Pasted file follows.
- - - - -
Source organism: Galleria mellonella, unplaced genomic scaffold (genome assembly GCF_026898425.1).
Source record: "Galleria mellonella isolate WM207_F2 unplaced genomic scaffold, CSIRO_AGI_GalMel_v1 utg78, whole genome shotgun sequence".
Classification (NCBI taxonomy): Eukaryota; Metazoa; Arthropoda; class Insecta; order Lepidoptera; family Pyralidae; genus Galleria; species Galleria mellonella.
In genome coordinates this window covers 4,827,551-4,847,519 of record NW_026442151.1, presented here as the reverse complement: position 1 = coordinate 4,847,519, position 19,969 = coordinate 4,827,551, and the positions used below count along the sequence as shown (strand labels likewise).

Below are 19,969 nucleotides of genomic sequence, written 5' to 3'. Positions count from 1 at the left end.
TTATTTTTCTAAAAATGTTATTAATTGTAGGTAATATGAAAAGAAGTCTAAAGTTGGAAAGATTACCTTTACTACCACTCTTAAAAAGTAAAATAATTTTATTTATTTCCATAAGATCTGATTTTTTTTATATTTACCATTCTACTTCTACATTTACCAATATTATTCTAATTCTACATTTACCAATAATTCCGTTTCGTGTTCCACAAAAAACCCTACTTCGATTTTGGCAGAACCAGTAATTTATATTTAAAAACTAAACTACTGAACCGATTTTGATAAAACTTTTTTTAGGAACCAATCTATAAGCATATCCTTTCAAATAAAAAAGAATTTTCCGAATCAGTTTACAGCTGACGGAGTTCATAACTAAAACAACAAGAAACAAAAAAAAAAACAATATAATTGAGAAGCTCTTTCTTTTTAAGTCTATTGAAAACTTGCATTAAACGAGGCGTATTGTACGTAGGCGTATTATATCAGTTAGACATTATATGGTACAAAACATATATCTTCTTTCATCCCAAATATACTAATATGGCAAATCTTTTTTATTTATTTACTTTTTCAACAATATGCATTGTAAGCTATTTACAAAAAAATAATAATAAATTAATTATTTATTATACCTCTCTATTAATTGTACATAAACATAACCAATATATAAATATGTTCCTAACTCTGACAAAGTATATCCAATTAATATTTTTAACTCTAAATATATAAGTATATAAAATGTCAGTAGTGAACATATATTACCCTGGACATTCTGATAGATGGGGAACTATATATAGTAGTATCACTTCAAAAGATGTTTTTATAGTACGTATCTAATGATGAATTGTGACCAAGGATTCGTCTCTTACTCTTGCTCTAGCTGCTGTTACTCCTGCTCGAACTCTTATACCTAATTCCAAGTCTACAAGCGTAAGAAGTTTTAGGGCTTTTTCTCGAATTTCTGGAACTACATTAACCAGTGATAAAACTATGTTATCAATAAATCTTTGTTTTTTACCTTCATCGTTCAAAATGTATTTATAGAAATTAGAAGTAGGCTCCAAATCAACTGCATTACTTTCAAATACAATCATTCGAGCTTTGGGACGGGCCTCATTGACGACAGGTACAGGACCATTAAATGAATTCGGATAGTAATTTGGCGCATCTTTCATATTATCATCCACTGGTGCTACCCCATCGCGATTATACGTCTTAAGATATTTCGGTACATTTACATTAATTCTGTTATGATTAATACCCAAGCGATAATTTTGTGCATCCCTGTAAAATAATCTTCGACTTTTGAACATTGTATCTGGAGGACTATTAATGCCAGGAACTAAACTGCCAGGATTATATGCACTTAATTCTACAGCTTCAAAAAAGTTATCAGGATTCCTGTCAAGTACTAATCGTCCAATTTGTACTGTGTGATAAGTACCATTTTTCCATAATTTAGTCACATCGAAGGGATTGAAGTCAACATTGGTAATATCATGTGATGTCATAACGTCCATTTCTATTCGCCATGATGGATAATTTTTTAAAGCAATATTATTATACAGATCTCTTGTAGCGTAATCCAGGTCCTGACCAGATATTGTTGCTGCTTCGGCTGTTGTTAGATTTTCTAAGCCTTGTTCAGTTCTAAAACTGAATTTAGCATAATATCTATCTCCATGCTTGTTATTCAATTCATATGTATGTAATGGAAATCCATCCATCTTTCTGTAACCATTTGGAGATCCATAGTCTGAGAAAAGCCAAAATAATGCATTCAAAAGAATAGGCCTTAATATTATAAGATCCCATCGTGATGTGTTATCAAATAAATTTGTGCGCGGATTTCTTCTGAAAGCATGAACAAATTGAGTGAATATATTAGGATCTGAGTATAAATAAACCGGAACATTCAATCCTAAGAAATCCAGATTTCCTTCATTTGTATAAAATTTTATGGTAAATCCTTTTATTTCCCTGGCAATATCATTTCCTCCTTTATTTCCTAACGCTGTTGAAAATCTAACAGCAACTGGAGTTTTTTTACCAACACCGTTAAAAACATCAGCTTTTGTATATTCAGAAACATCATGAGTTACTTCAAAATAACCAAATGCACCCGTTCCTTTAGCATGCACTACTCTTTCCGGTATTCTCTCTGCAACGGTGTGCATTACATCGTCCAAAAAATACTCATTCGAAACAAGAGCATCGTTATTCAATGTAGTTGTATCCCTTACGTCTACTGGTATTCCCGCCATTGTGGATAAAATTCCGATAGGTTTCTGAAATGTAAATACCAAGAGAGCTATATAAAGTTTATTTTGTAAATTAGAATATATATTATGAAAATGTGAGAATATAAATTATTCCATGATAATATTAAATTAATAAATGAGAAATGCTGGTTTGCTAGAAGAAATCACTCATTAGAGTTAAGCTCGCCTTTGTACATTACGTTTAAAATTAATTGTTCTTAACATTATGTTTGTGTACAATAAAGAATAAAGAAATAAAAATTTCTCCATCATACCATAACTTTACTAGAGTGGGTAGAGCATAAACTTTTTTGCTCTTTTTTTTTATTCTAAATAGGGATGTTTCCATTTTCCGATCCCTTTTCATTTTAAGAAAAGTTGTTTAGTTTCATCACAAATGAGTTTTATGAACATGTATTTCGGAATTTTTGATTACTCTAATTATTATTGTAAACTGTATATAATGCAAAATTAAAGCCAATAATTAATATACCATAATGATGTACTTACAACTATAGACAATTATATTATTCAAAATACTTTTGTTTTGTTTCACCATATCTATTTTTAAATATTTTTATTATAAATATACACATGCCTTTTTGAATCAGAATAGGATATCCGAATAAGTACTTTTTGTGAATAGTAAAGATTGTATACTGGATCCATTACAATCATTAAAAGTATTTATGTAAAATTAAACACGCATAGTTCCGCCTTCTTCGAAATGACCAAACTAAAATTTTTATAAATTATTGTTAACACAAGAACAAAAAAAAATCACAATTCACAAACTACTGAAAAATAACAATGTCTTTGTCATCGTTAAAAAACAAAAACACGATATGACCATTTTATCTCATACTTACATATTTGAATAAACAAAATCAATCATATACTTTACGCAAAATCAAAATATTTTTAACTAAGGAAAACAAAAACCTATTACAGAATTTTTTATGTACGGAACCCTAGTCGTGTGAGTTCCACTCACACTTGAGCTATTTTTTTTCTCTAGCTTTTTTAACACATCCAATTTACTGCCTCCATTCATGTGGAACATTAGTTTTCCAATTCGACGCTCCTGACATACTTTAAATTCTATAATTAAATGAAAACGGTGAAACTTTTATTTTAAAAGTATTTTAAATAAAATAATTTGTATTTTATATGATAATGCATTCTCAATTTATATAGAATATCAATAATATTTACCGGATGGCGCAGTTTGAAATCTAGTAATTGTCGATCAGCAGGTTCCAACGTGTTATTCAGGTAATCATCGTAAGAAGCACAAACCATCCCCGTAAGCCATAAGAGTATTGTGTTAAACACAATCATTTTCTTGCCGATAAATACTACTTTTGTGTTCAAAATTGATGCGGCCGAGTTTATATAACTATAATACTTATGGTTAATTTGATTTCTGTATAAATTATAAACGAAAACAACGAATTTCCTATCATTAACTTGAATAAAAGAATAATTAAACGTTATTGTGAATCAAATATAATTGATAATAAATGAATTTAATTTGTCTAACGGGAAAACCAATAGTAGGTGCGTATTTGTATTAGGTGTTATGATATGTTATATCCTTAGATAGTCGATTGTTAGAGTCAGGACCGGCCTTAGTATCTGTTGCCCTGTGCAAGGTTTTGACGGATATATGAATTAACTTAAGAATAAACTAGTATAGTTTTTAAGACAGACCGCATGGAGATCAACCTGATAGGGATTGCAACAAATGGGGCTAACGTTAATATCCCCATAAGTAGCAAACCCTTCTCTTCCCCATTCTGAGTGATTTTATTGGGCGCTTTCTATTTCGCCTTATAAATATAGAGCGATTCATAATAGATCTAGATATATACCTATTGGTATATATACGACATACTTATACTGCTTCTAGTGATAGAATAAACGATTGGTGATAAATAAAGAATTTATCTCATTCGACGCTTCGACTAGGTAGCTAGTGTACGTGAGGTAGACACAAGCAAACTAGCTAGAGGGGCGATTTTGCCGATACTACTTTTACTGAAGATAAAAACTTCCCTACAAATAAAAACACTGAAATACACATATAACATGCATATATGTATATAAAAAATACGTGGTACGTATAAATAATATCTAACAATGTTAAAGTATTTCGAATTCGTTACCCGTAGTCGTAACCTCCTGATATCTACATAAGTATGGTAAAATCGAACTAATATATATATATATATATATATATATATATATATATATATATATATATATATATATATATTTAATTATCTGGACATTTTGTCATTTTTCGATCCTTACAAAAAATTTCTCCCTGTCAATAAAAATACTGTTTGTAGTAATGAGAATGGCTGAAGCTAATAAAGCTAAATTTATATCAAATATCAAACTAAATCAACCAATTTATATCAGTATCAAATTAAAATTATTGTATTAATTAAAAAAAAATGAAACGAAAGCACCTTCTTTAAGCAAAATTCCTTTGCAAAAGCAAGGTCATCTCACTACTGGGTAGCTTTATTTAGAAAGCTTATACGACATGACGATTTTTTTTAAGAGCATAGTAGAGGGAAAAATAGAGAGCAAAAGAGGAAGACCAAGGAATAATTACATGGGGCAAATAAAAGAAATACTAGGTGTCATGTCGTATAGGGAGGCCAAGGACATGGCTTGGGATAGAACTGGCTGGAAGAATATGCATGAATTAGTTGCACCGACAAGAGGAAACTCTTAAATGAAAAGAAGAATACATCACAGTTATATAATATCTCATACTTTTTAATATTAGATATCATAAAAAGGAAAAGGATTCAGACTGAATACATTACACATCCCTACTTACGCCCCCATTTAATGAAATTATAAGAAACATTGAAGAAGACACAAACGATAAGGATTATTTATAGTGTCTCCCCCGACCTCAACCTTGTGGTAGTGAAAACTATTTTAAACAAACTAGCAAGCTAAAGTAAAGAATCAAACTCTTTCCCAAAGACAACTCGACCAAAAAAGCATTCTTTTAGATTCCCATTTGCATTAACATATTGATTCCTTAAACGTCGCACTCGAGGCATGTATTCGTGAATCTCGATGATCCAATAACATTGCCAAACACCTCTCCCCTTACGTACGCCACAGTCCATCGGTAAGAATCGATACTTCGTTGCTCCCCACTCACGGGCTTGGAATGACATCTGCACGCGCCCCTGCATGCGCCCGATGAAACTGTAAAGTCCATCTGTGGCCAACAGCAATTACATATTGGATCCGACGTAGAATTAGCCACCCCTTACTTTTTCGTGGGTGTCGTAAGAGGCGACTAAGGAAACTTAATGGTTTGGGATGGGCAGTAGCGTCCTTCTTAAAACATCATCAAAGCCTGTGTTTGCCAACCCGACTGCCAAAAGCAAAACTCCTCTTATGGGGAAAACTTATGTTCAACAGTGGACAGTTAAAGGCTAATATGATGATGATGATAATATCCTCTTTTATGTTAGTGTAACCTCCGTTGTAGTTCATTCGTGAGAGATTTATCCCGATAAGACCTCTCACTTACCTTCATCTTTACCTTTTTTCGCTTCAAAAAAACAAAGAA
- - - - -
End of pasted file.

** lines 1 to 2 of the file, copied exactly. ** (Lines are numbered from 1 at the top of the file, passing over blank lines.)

Source organism: Galleria mellonella, unplaced genomic scaffold (genome assembly GCF_026898425.1).
Source record: "Galleria mellonella isolate WM207_F2 unplaced genomic scaffold, CSIRO_AGI_GalMel_v1 utg78, whole genome shotgun sequence".